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unleash-client-go

Unleash Client for Go. Read more about the Unleash project

Version 3.x of the client requires unleash-server v4.x or higher.

Go Version

The client is currently tested against Go 1.10.x and 1.13.x. These versions will be updated as new versions of Go are released.

The client may work on older versions of Go as well, but is not actively tested.

Getting started

1. Install unleash-client-go

To install the latest version of the client use:

go get github.com/Unleash/unleash-client-go/v4

If you are still using Unleash Server v2.x.x, then you should use:

go get github.com/Unleash/unleash-client-go

2. Initialize unleash

The easiest way to get started with Unleash is to initialize it early in your application code:

Asynchronous initialization example:

import (
	"github.com/Unleash/unleash-client-go/v4"
)

func init() {
	unleash.Initialize(
		unleash.WithListener(&unleash.DebugListener{}),
		unleash.WithAppName("my-application"),
		unleash.WithUrl("http://unleash.herokuapp.com/api/"),
		unleash.WithCustomHeaders(http.Header{"Authorization": {"<API token>"}}),
	)
}

Synchronous initialization example:

import (
	"github.com/Unleash/unleash-client-go/v4"
)

func init() {
	unleash.Initialize(
		unleash.WithListener(&unleash.DebugListener{}),
		unleash.WithAppName("my-application"),
		unleash.WithUrl("http://unleash.herokuapp.com/api/"),
		unleash.WithCustomHeaders(http.Header{"Authorization": {"<API token>"}}),
	)

	// Note this will block until the default client is ready
	unleash.WaitForReady()
}

Preloading feature toggles

If you'd like to prebake your application with feature toggles (maybe you're working without persistent storage, so Unleash's backup isn't available), you can replace the defaultStorage implementation with a BootstrapStorage. This allows you to pass in a reader to where data in the format of /api/client/features can be found.

Bootstrapping from file

Bootstrapping from file on disk is then done using something similar to:

import (
	"github.com/Unleash/unleash-client-go/v4"
)

func init() {
	myBootstrap := os.Open("bootstrapfile.json") // or wherever your file is located at runtime
	// BootstrapStorage handles the case where Reader is nil
	unleash.Initialize(
		unleash.WithListener(&unleash.DebugListener{}),
		unleash.WithAppName("my-application"),
		unleash.WithUrl("http://unleash.herokuapp.com/api/"),
		unleash.WithStorage(&BootstrapStorage{Reader: myBootstrap})
	)
}

Bootstrapping from S3

Bootstrapping from S3 is then done by downloading the file using the AWS library and then passing in a Reader to the just downloaded file:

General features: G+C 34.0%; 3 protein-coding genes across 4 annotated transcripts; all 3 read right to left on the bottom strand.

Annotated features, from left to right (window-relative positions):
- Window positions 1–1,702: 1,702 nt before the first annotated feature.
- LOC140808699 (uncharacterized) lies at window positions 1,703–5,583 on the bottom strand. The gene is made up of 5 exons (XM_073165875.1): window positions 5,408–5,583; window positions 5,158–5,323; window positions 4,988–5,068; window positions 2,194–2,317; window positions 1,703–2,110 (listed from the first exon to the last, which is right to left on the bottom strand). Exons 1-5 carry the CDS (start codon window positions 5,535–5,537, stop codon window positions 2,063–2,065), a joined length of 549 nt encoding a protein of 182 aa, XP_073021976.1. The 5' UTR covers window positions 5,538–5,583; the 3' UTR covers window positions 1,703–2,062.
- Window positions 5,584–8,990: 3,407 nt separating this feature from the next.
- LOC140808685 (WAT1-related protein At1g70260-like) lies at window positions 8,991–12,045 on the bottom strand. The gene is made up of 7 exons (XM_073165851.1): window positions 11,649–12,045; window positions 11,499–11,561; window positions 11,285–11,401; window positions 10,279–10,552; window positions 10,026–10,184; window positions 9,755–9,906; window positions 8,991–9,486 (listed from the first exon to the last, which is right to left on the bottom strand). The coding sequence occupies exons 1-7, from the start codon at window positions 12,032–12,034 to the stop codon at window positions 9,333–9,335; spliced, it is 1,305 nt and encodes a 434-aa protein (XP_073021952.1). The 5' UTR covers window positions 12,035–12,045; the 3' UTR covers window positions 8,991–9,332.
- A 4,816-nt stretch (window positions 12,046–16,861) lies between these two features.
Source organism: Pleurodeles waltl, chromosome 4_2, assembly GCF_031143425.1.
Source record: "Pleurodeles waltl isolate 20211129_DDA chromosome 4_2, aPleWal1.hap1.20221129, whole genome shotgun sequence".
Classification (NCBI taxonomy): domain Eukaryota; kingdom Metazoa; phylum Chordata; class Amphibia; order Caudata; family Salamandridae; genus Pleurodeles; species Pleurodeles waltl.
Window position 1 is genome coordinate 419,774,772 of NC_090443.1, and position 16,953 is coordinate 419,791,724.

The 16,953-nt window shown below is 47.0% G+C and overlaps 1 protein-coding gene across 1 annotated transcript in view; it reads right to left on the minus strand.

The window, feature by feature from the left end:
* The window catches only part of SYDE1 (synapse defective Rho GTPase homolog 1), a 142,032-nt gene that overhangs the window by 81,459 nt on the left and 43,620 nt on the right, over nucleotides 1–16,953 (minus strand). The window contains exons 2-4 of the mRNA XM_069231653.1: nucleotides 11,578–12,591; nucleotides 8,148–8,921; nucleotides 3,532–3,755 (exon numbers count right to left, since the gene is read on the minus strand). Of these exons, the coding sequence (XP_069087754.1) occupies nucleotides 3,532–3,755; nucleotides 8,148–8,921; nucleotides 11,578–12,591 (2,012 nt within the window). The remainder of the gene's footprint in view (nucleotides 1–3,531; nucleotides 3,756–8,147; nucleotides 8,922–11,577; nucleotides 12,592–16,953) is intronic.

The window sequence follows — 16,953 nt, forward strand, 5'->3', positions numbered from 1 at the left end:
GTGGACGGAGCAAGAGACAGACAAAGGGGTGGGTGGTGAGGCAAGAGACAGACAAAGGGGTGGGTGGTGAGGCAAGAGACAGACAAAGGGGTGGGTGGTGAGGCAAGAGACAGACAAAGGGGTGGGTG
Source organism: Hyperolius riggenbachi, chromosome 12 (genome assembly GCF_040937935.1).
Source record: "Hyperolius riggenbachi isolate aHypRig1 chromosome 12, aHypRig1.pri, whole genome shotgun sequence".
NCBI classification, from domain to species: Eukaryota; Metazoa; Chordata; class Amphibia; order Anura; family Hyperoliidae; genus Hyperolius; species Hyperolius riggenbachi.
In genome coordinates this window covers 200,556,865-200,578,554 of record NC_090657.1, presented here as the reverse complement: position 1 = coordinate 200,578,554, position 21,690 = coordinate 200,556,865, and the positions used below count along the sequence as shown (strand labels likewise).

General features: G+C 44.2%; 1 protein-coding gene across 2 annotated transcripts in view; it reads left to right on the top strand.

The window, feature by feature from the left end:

import (
	"github.com/Unleash/unleash-client-go/v4"
	"github.com/aws/aws-sdk-go-v2/aws"
	"github.com/aws/aws-sdk-go-v2/config"
	"github.com/aws/aws-sdk-go-v2/service/s3"
)

func init() {
	// Load the shared AWS config
	cfg, err := config.LoadDefaultConfig(context.TODO())
	if err != nil {
		log.Fatal(err)
	}

	// Create an S3 client
	client := s3.NewFromConfig(cfg)

	obj, err := client.GetObject(context.TODO(), &s3.GetObjectInput{
		Bucket: aws.String("YOURBUCKET"),
		Key:    aws.String("YOURKEY"),
	})

	if err != nil {
		log.Fatal(err)
	}

	reader := obj.Body
	defer reader.Close()

	// BootstrapStorage handles the case where Reader is nil
	unleash.Initialize(
		unleash.WithListener(&unleash.DebugListener{}),
		unleash.WithAppName("YOURAPPNAME"),
		unleash.WithUrl("YOURINSTANCE_URL"),
		unleash.WithStorage(&BootstrapStorage{Reader: reader})
	)
}

Bootstrapping from Google

Since the Google Cloud Storage API returns a Reader, implementing a Bootstrap from GCS is done using something similar to

import (
	"github.com/Unleash/unleash-client-go/v4"
	"cloud.google.com/go/storage"
)

func init() {
	ctx := context.Background() // Configure Google Cloud context
	client, err := storage.NewClient(ctx) // Configure your client
	if err != nil {
		// TODO: Handle error.
	}
	defer client.Close()

	// Fetch the bucket, then object and then create a reader
	reader := client.Bucket(bucketName).Object("my-bootstrap.json").NewReader(ctx)

	// BootstrapStorage handles the case where Reader is nil
	unleash.Initialize(
		unleash.WithListener(&unleash.DebugListener{}),
		unleash.WithAppName("my-application"),
		unleash.WithUrl("http://unleash.herokuapp.com/api/"),
		unleash.WithStorage(&unleash.BootstrapStorage{Reader: reader})
	)
}

3. Use unleash

After you have initialized the unleash-client you can easily check if a feature toggle is enabled or not.

unleash.IsEnabled("app.ToggleX")

4. Stop unleash